Validating the calibration of an electronic test and measurement instrument such as a digital voltmeter (DVM) is very crucial especially after many years of service. Nowadays, it is easy to build a compact voltage reference with the help of precision voltage reference ICs, and for high-impedance DVMs, the AD584 (http://www.analog.com/AD584) precision programmable voltage reference IC (from Analog Devices) is a welcome relief. Before we go deep into the actual try out, let’s take a good look on the most important specifications from the official datasheet (Rev. C) of AD584JH – the “8-Pin Metal Header (TO-99, H-08)” – pin programmable, precision voltage reference.
AD584 Practical Application
The AD584 IC is a venerable 8-terminal precision voltage reference offering pin programmable selection of four popular output voltages: 10.000 V, 7.500 V, 5.000 V and 2.500 V. Other output voltages, above, below, or between the four standard outputs, are available by the addition of external resistors. Besides, the output of the AD584 is configured to sink or source currents. This means that small reverse currents can be tolerated in circuits using the AD584 without damage to the reference and without disturbing the output voltage. The input voltage can vary in the 4.5 V to 30 V range. Since the quiescent current demand of the AD584 is low enough (~ 1 mA), the setup can be easily powered by a small 12V dc source, or from a 10F20 type 15V alkaline battery pack if required.
In terms of the versions, I’ve seen “J”, “K”, and “L” in the list, clearly “L” was discontinued back in 2012 (as I’m aware of), and “H” suffix indicates the TO99 metal package. The basic specifications are quite impressive, though naturally, it depends on the exact version you have.
With power applied to Pin 8 and Pin 4 and all other pins open, the AD584JH produces a buffered nominal 10.0 V output between Pin 1 and Pin 4. The stabilized output voltage can be reduced to 7.5 V, 5.0 V, or 2.5 V by linking the programming pins as shown in the next table.
|Output Voltage (V)||Pin Combination (Programming)|
|7.5||Pin 3 + Pin 2|
|5.0||Pin 2 + Pin 1|
|2.5||Pin 3 + Pin 1|
AD584JH DVM Checker
Let’s see how to build a simple circuit of a DVM voltage reference. Fortunately, the implementation of the AD584JH is straightforward, and construction on a little piece of veroboard should not present any undue difficulties (bear in mind the J-grade variant is specified only to 0.3%). The input and output voltages are on 0.1″ male-headers, and the voltage selection is made by moving a link along a row of standard (2x) jumper-headers (the idea behind the usage of 2x jumper-headers is to minimise errors caused by contact resistance). Take care there is no output protection beyond a small (100n-330n) decoupling capacitor, input is protected against reverse polarity by an 1N5817 Schottky diode though.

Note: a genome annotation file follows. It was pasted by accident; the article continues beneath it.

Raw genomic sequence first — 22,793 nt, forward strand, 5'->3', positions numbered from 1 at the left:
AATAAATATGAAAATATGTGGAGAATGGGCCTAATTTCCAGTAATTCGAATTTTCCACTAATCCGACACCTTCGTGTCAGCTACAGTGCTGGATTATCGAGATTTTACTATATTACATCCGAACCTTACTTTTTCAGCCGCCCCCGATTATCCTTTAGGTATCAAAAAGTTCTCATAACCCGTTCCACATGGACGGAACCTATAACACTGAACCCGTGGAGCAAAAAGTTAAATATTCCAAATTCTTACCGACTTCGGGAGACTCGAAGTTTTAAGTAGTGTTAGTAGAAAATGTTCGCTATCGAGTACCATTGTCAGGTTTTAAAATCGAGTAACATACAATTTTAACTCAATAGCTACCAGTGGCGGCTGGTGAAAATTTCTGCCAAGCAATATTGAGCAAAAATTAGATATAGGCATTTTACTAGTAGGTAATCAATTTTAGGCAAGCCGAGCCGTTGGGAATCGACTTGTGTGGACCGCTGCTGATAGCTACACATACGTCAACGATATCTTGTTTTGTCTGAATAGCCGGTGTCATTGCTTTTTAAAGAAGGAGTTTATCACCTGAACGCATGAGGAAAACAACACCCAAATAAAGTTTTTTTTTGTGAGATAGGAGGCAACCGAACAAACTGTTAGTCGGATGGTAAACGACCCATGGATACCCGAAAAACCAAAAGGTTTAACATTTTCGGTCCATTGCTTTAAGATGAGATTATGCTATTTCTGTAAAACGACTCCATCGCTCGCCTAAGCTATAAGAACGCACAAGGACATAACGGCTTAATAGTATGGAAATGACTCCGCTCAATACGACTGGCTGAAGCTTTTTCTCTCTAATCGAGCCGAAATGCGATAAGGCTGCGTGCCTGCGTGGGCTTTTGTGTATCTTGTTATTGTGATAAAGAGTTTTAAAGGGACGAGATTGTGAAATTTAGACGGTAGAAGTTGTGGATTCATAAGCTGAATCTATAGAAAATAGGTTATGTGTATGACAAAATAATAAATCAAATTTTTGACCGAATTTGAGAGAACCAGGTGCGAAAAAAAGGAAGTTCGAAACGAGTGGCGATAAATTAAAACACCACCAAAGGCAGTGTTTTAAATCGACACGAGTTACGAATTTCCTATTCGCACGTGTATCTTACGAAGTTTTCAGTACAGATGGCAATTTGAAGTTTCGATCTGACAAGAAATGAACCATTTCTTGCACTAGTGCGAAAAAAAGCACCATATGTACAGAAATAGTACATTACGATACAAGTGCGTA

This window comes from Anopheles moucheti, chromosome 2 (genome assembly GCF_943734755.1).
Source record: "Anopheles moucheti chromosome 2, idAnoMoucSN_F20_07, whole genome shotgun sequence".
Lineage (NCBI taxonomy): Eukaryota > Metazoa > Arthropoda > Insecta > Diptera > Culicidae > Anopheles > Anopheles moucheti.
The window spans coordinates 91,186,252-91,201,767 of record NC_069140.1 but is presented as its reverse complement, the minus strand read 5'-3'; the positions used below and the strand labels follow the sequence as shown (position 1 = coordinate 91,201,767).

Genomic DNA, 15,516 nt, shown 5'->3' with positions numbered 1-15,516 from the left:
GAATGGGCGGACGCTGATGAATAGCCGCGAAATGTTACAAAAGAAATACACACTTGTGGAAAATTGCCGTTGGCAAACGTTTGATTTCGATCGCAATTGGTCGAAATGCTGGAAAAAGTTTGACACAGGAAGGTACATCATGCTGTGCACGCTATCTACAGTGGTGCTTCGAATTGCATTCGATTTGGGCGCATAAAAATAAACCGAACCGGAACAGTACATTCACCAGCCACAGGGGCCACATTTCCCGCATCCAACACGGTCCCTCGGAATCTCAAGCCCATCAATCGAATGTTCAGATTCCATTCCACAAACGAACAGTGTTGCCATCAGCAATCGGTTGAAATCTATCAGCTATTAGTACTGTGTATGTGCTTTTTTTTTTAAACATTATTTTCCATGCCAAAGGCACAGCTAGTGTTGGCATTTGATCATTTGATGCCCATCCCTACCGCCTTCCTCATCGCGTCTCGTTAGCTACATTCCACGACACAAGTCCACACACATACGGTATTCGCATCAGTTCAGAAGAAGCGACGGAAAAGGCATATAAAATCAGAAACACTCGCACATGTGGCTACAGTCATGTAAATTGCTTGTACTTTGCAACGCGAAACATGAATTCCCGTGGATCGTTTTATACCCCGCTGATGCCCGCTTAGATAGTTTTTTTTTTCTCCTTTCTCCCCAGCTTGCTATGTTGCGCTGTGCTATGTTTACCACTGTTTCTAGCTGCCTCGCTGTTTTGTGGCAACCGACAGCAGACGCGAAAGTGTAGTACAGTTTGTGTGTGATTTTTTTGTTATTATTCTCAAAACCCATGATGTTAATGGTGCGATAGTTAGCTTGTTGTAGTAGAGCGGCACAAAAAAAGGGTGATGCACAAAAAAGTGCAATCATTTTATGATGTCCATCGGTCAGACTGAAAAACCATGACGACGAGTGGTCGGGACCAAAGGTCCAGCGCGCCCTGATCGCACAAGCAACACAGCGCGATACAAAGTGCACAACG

The AD548JH contains a precision bandgap voltage reference, an op-amp, and a laser-trimmed resistor network around the op-amp. By default, the resistor network provides the required gain to step up the 1.215V from the reference to 10V. Although by shorting together pins, 2.5V, 5V or 7.5V can be obtained, you can try external resistors to achieve other voltages. The given design is good for DVMs with high input impedance (>100K). For testing lower impedance equipments, the output of this circuit may be followed by a simple unity-gain opamp (buffer) circuit (anyway not tested by me yet).
The AD584JH also has a strobe input (pin 5) that can be used to zero the output. When the IC is used as a power supply reference, the supply can be switched off with a low-level input at pin 5 (with less than 200 mV the output voltage go to zero). This feature is not required/utilized here.
Lab Test Report
Well, let’s see how it performs. For the evaluation, power was given from my lab power supply set to 15.0V, and I used one (borrowed) Fluke 8920A True RMS Voltmeter for the measurement. My lab was at 28°C.
|Output Mode||Measured Voltage|
|JP1 - 2.5V||2.50102|
|JP2 - 5.0V||5.00158|
|JP3 - 7.5V||7.49897|
|JP4 - 10V||10.00254|
Alternatively, you can DIY something different as there are plenty of designs out there. In principle, a precision voltage source is useful to quickly check that a voltmeter is basically doing the right thing. For many years now, whenever I’ve needed a quick bandgap voltage reference, I’ve turned to the renowned LM4040D (2.5V version) in TO-92 package. We can build a 10V reference by putting such four 2.5V references in series, ofcourse, with the same setup we also have 2.5V, 5V and 7.5V outputs. A simple resistor (or a precise current source – for better results) is all we need to supply operating current to the references. I hope this brief idea is of interest. Feel free to carry on at your leisure!